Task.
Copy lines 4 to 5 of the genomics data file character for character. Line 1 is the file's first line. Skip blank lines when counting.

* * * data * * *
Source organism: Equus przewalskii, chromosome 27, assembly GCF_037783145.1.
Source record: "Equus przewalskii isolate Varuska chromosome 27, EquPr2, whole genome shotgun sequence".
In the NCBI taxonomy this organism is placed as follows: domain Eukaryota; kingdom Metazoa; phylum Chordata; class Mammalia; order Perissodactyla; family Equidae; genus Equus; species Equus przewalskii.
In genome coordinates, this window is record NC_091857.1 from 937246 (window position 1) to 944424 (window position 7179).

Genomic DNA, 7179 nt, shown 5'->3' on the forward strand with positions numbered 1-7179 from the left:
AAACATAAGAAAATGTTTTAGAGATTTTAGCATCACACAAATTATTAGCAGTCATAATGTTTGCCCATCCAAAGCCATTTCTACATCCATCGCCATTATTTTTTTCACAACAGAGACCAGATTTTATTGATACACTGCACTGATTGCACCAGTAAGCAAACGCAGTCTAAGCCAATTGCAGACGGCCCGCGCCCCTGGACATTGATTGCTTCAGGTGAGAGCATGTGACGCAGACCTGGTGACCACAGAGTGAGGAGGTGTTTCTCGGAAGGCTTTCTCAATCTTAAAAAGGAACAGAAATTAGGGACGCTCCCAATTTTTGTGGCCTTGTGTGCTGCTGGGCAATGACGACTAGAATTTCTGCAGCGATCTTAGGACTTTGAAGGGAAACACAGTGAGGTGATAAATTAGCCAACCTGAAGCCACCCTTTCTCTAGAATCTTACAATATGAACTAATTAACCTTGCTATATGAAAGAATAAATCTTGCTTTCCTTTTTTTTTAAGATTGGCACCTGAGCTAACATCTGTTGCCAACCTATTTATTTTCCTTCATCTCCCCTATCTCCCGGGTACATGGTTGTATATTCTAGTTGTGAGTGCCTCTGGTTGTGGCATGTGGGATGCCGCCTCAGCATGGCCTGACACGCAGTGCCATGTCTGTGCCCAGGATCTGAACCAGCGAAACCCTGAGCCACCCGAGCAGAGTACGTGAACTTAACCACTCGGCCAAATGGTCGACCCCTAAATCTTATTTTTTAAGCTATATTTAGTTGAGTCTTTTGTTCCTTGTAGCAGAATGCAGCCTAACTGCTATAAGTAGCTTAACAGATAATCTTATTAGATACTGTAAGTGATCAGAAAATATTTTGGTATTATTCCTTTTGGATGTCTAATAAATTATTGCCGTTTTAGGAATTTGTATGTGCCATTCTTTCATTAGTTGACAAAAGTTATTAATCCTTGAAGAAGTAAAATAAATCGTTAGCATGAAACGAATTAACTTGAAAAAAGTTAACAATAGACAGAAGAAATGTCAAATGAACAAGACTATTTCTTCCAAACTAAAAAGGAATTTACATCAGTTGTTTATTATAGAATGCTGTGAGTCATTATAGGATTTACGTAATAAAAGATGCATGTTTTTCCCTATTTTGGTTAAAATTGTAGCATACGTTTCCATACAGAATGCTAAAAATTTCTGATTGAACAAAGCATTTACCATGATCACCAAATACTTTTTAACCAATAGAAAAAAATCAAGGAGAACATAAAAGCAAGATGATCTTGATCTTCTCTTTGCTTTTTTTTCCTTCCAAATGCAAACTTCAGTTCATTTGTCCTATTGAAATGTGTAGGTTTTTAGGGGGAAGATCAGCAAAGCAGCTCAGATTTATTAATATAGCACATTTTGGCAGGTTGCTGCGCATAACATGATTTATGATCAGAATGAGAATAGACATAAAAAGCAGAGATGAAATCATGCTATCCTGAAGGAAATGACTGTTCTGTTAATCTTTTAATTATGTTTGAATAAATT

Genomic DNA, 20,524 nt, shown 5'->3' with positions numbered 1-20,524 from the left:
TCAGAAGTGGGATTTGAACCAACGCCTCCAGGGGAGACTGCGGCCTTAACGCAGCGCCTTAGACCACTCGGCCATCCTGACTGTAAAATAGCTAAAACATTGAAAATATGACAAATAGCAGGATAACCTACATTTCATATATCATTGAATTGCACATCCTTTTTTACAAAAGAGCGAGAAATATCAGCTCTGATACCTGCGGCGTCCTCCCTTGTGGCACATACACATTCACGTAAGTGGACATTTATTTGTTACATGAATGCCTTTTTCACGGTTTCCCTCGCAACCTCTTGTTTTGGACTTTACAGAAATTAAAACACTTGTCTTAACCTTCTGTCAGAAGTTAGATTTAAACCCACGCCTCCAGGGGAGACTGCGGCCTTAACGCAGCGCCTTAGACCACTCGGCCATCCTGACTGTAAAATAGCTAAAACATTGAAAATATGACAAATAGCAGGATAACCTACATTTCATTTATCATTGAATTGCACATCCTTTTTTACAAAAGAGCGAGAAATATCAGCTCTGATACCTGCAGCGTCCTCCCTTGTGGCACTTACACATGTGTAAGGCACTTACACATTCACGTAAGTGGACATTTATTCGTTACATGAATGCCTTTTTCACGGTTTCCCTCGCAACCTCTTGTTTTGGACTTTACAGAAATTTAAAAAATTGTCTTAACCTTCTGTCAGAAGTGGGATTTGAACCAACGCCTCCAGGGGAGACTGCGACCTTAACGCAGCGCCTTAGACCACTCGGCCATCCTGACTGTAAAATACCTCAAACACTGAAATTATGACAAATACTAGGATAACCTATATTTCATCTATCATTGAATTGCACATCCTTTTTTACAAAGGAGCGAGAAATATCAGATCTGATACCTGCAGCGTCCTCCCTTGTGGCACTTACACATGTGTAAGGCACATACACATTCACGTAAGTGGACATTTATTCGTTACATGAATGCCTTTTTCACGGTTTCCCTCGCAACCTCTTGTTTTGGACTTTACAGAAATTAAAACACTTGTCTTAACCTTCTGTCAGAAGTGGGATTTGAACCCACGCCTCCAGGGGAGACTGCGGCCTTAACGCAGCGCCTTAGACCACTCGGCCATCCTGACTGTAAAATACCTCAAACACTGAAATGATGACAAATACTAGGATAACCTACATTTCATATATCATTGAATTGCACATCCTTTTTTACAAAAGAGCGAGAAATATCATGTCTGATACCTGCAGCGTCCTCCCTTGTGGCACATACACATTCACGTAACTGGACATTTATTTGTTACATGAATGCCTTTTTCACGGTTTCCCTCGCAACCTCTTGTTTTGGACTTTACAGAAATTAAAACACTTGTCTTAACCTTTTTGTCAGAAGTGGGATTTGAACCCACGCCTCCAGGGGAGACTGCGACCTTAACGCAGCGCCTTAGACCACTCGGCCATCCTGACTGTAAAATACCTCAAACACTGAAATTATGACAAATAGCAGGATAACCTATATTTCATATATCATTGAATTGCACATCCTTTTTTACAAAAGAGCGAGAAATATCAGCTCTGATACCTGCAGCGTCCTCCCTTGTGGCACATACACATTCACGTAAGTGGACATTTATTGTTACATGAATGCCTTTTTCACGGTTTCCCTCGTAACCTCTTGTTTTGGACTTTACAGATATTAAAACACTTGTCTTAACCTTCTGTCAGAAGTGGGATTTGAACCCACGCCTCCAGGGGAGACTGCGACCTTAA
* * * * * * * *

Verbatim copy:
In genome coordinates, this window is record NC_091857.1 from 937246 (window position 1) to 944424 (window position 7179).

Genomic DNA, 7179 nt, shown 5'->3' on the forward strand with positions numbered 1-7179 from the left: